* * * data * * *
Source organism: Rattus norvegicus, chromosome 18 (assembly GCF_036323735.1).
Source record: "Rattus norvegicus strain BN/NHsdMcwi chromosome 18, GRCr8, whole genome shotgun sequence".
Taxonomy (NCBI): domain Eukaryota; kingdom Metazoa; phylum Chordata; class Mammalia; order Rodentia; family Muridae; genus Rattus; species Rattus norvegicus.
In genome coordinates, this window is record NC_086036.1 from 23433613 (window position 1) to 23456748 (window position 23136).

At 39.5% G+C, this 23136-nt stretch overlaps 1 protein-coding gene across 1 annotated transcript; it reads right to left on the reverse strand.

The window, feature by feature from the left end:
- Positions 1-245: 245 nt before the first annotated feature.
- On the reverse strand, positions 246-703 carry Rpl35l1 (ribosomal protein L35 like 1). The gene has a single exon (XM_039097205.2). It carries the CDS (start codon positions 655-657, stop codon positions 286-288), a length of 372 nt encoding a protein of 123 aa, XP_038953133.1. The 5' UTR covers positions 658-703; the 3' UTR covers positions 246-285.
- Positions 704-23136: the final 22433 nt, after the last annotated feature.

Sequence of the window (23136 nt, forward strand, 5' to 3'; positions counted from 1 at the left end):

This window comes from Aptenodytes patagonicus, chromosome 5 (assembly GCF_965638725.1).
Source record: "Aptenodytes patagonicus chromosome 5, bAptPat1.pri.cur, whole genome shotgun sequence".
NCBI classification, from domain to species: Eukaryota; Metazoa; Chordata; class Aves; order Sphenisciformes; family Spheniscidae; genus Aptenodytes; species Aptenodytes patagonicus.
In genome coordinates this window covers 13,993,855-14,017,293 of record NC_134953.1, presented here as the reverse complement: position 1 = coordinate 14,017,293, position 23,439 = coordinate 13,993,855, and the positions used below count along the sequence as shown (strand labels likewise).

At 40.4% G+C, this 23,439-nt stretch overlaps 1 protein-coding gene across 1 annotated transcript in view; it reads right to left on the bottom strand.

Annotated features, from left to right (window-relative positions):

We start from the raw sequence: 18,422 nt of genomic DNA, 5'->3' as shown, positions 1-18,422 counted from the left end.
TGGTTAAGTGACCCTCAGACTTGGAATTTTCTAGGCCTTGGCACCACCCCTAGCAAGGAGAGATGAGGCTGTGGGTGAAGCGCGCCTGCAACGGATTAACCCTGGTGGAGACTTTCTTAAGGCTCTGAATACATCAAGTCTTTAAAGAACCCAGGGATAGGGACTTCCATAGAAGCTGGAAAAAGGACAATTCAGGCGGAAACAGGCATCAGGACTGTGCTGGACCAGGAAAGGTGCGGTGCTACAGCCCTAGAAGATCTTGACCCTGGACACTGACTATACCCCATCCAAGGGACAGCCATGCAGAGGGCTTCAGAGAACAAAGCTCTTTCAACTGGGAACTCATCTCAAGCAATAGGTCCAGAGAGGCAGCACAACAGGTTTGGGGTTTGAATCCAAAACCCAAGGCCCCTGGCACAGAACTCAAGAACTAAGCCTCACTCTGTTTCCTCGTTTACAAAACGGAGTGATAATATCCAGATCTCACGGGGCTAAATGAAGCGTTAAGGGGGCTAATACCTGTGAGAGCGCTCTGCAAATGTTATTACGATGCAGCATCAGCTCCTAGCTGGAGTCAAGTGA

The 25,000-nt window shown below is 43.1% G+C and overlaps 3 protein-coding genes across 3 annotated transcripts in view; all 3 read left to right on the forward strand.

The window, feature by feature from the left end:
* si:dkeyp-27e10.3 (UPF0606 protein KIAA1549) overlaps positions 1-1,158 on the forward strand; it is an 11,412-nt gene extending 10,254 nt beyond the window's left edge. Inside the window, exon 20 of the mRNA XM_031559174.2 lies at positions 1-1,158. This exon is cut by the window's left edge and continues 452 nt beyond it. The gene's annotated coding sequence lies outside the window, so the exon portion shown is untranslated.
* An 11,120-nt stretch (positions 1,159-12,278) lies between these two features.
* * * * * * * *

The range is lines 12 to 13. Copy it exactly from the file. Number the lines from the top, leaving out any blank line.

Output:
Source record: "Aptenodytes patagonicus chromosome 5, bAptPat1.pri.cur, whole genome shotgun sequence".
NCBI classification, from domain to species: Eukaryota; Metazoa; Chordata; class Aves; order Sphenisciformes; family Spheniscidae; genus Aptenodytes; species Aptenodytes patagonicus.